And my own HD video clips at that, taken with the gracious permission of Walang Sugat director Ricky Abad.
Not only is the sarsuwela a historic and cultural treasure, but its main musical numbers--especially those featuring the young leads Arman Ferrer and Janine Santos--were so stirring and memorable for me that I thought they needed to be memorialized somehow, recorded and shared with more people. On the Thursday evening I watched the show (for the second time), Ateneo's Irwin Theater had a sparse audience. Sad, because the production almost always brought people to their feet in the end.
This production of Walang Sugat (libretto by Severino Reyes, music by Fulgencio Tolentino) was first staged in February this year as part of Ateneo De Manila's sesquicentennial celebration. The production design of pop-up children's book illustrations (by National Artist Salvador Bernal) was all of a piece with the production's spirit of bringing the material closer to a younger audience. I saw it then, and while it struck me as a frisky, charming show, with glorious music supplied by a full orchestra under Chino Toledo's baton, there was also a tentative feeling to it, taking its cue perhaps from its newbie lead actor, who sung robustly but acted rather stiffly.
What a difference six months can make. Ferrer, as the young man Tenyong who grows up to become a revolutionary while also fighting for the love of his childhood sweetheart Julia, loosened up considerably for the restaging. The greater ease and confidence he now exhibited onstage translated to beautifully ardent, dashing singing--a rich, full-bodied and resonant sound that, in tandem with the lustrous soprano of Janine Santos' Julia, enabled this Walang Sugat--hokey moments and all--to raise the flag of beauty on the Irwin Theater stage with its heartfelt, youthful romanticism.
Santos is only 19; Ferrer is 21. Both are UP Voice students. What moved me so much when I heard them sing was realizing that the kind of voices they have is hardly heard onstage nowadays. Most young musical-theater actors, in keeping with the times and the demands of newer material, take to the pop-rock idiom and sensibility by default. Nothing wrong with that--Rent, after all, is but La Boheme in modern garb. But here are two kids who have decided to take the longer, more difficult route of formal training in classical music, in a country that has ceased listening to it.
Virtually unknown before this show, they break through with voices that would make you sit up, thumb frantically through the program in search of their names, and afterwards exhale a silent prayer of thanks for their teachers'--and the kids' own--stout-hearted commitment to honing those rare instruments. For the bright promise of their youth and talent, these two--Arman Ferrer and Janine Santos--deserve to be heard far more widely. They are major finds in my book.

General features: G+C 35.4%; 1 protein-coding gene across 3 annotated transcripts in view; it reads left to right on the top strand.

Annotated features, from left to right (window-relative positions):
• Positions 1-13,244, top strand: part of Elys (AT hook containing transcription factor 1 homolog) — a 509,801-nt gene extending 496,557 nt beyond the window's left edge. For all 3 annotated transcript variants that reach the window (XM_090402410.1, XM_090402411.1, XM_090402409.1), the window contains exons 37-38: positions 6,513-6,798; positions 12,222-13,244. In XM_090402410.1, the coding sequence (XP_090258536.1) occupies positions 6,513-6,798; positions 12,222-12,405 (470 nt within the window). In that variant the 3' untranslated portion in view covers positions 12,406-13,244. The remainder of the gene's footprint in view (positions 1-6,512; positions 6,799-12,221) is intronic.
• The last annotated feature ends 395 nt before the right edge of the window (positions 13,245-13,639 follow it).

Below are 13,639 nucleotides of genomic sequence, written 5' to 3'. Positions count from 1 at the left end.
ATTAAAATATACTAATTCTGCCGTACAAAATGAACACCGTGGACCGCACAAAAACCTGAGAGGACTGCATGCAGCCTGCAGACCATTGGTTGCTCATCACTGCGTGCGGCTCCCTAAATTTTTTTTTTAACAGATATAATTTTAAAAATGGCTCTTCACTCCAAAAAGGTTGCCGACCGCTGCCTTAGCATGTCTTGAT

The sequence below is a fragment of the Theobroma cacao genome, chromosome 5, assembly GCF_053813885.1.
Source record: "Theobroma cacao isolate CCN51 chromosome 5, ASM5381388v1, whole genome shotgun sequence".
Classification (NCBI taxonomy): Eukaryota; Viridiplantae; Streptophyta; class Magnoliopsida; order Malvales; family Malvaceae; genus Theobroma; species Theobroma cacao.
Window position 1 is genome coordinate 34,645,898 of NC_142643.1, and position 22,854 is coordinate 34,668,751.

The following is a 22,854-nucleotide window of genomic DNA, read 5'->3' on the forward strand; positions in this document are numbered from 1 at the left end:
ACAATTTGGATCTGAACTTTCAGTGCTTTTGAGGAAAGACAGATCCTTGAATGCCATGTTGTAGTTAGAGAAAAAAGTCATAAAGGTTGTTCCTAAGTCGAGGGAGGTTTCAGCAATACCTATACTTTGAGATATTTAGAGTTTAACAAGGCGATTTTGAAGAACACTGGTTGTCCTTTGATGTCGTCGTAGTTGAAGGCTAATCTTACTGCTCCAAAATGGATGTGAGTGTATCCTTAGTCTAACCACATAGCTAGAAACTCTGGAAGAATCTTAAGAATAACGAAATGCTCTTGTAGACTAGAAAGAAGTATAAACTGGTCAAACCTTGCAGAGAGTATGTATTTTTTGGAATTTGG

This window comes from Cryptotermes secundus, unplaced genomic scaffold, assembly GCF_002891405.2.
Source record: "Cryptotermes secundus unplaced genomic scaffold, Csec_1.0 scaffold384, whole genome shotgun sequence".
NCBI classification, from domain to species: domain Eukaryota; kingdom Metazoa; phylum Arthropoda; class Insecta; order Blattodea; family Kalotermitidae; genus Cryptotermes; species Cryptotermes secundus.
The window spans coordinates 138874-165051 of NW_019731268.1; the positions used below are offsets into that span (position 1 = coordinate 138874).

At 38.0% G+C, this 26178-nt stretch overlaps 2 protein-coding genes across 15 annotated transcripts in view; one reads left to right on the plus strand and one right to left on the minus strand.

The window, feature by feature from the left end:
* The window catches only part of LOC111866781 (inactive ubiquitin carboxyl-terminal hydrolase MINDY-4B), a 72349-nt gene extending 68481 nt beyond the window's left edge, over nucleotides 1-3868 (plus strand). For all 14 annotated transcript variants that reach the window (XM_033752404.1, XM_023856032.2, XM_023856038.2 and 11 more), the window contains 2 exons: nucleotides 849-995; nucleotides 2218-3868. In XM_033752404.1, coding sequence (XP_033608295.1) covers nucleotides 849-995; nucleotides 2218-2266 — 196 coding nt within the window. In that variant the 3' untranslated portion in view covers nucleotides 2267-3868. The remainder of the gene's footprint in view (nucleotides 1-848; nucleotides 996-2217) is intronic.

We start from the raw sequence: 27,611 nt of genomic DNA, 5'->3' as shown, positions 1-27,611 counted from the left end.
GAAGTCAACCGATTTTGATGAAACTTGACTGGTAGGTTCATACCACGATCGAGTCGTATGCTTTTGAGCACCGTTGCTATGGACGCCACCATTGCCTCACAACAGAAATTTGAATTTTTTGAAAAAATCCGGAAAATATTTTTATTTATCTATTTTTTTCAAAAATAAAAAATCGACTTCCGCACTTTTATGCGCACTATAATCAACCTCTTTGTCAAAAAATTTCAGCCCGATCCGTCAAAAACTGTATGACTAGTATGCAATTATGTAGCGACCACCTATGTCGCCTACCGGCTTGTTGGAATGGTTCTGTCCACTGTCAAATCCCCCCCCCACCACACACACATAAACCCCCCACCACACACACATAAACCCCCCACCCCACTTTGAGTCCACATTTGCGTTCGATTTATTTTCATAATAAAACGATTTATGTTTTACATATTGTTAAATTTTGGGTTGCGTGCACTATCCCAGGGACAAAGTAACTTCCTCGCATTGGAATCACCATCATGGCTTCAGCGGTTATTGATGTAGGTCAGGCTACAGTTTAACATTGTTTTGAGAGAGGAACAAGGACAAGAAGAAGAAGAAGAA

About the sarsuwela--here's Walang Sugat in a nutshell, from an Inquirer piece by Ambeth Ocampo:
The zarzuela is set in Bulacan during the years of the Philippine Revolution, and centers on the lovers, Julia and Tenyong. Their love is tested when Tenyong joins the Revolution and leaves for the battlefield to avenge his father who died in prison from torture ordered by the friars. While Tenyong is away, Julia is forced by her mother to marry Miguel the rich nephew of the parish priest. The highlight of this play occurs on the day of Miguel and Julia’s wedding. Tenyong, mortally wounded, is brought into the church on a stretcher heavily bandaged. He asks for the last rites and interrupts the wedding. Then he asks to marry Julia before he dies. Naturally, Miguel and Julia’s mother object but cannot deny the dying man’s request. Julia and Tenyong are married and to everyone’s surprise the dying revolucionario rises from the stretcher and removes his bandages to reveal that--you guessed it--walang sugat! (No wound).
Part 1 of the video excerpts below. (I had to limit myself to recording only the leads' musical numbers since sitting behind me, no doubt distracted by the glare [small, but still...] of my HD Flip camera, was no less than Ateneo president Fr. Bienvenido Nebres. Who knew he'd also watch that night? My apologies, sir.)
1. Huwag Mong Silaban. Tenyong and Julia, second cousins and childhood sweethearts, engage in giddy banter. Julia has sewn a kerchief with Tenyong's initials on it, but her refusal to show it to Tenyong provokes the guy to threaten (playfully) to burn it. Hence the song's title, and the reaffirmation of love between the two.
2. Dalawang Braso. Tenyong's father is hauled to jail and tortured by the friars and town mayor. On his deathbed, his son vows revenge. Note both the exquisite delicacy (in “A, kapag namatay ka, o ama kong ibig...”) and thrilling power (the top notes in “frayle” and “bangkay”) of Ferrer's pipes.
3. Bayan Ko. Resolved to join the Katipuneros, Tenyong tries to dissuade the boy Pabling from following him, citing the dangers. The lad argues that even kids are capable of loving their country and fighting for its freedom. Against Julia's fears, and leaving his mother behind, Tenyong heads for the hills, to the soaring strains of Bayan Ko. End of Act 1. (This song, by the way, originally a poem by Jose Corazon de Jesus set to music by Constancio de Guzman, was a later addition to Walang Sugat).
[Thanks to Frances Sion for the photos. More clips in Part 2, up next.]